27th Oct 2016

Austrian President calls on race row MEP to stand down

Austrian President Heinz Fischer has waded into the race row engulfing the far-right Freedom party, calling on the party's top candidate to withdraw from next month's European elections because of racist comments.

Andreas Moelzer, an MEP since 2004, said at a Freedom party event last month that the European Union was in danger of becoming a "conglomerate of Negroes" and added that it made Hitler's Nazi Germany look "informal and liberal".

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Speaking on Monday (7 April), Fischer said that Moelzer should step down and that his remarks were "out of place in the European Parliament".

Moelzer, who is currently the top candidate in the Freedom Party list, has since apologised for his comments, although he claims not to remember making the first remarks.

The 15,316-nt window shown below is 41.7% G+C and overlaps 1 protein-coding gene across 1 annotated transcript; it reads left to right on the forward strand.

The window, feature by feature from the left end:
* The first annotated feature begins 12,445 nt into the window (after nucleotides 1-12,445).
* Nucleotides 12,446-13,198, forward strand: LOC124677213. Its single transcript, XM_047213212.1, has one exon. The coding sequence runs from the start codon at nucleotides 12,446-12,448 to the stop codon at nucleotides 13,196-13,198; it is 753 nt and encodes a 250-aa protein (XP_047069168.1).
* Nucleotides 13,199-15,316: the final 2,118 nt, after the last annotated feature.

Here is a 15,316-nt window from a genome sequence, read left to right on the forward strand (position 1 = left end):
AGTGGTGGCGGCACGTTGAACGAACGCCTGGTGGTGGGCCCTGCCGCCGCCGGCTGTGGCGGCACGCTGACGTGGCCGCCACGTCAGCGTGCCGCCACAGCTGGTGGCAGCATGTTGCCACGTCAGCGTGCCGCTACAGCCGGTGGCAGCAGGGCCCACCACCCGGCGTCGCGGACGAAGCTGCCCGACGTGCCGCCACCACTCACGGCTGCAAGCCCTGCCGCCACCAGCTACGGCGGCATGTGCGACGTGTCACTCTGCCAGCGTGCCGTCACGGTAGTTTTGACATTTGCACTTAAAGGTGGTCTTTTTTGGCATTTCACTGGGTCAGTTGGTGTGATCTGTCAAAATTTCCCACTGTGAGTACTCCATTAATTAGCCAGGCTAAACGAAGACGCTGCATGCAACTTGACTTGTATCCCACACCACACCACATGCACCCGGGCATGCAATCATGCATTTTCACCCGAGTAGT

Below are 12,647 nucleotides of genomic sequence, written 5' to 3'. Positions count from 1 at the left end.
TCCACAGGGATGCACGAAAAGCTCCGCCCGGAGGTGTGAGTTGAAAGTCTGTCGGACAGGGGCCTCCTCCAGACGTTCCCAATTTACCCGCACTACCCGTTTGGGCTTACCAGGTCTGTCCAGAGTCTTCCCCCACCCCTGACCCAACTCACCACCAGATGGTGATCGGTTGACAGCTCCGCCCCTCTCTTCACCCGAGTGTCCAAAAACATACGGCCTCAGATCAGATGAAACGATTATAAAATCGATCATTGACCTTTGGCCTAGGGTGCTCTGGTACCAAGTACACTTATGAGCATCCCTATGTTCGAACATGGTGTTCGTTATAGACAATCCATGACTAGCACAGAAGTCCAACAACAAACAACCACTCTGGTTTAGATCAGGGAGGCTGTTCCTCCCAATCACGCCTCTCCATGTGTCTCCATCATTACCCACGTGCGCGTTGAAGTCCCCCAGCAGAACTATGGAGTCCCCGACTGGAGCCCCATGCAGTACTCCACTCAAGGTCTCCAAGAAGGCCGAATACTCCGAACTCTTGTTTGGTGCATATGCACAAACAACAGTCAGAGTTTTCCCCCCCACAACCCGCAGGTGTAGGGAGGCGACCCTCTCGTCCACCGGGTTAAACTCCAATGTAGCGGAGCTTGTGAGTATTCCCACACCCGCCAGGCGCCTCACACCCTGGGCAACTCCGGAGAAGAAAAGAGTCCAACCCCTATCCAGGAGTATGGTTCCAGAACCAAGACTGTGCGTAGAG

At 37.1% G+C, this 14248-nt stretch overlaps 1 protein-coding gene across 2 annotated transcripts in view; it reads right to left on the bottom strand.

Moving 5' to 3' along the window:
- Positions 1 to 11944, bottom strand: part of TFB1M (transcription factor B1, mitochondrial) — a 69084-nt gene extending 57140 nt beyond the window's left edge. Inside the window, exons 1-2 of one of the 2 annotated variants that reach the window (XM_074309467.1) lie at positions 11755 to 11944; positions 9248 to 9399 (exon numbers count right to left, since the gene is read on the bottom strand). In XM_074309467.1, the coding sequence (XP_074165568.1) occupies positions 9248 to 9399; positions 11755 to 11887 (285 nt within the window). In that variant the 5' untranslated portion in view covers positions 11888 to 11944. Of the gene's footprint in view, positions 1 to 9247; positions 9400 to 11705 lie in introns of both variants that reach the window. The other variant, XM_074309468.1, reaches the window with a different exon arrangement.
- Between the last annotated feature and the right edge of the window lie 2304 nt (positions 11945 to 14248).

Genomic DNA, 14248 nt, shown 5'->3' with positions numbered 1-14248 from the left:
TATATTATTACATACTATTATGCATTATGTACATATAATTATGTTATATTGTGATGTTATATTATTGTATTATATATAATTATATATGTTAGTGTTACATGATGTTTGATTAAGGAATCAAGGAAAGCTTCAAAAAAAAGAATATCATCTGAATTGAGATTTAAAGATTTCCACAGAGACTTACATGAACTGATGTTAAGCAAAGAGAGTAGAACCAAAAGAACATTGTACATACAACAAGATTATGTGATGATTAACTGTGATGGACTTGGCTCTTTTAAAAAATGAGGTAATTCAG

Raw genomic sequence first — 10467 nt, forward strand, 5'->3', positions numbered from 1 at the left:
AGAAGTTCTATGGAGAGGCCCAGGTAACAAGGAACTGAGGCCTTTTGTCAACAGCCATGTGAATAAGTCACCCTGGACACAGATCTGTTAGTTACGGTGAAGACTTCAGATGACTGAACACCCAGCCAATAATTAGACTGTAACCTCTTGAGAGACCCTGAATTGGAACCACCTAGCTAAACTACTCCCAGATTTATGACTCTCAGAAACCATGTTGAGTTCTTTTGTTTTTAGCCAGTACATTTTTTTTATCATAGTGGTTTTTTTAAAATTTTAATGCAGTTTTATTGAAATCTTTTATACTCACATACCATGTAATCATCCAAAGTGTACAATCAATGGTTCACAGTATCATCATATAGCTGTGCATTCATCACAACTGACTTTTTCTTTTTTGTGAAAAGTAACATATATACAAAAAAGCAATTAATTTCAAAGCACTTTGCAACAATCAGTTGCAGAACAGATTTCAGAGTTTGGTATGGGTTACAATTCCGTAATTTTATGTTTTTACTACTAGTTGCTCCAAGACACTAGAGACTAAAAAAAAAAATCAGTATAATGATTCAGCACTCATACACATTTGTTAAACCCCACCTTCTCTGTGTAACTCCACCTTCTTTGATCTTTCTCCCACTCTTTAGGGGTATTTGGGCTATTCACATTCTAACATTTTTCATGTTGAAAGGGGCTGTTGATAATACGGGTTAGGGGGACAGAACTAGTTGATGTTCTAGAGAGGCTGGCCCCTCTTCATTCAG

Opinion polls for the May elections currently put the Freedom party in a near dead-heat with the centre-right People's party and the social democrats on between 20-22 percent of the vote.

Moelzer's comments are particularly embarrassing at a time where far-right parties are making studious attempts to distance themselves from accusations of racism.

The Freedom party is bidding to form an alliance led by Marine Le Pen's National Front, Gert Wilders' Dutch Freedom party and Flemish separatist party Vlaams Belang, together with other groups such as the Sweden Democrats.

Kent Ekeroth, a national MP for the Sweden Democrats, has also joined the condemnation of Moelzer, telling a national newspaper that "this outrage cannot be tolerated".

However, Moelzer's fate may be decided at a meeting of his party bosses on Wednesday (9 April).

"There will be a personal talk between me and Andreas Moelzer and of course we will have to evaluate and judge the many accusations," said Heinz-Christian Strache.

He added that "everybody in the FPO community has to pay particular attention to the vocabulary they use".

Poland defies EU on rule of law

Prime minister Szydlo said the European Commission concerns over rule of law in Poland were political grudges.

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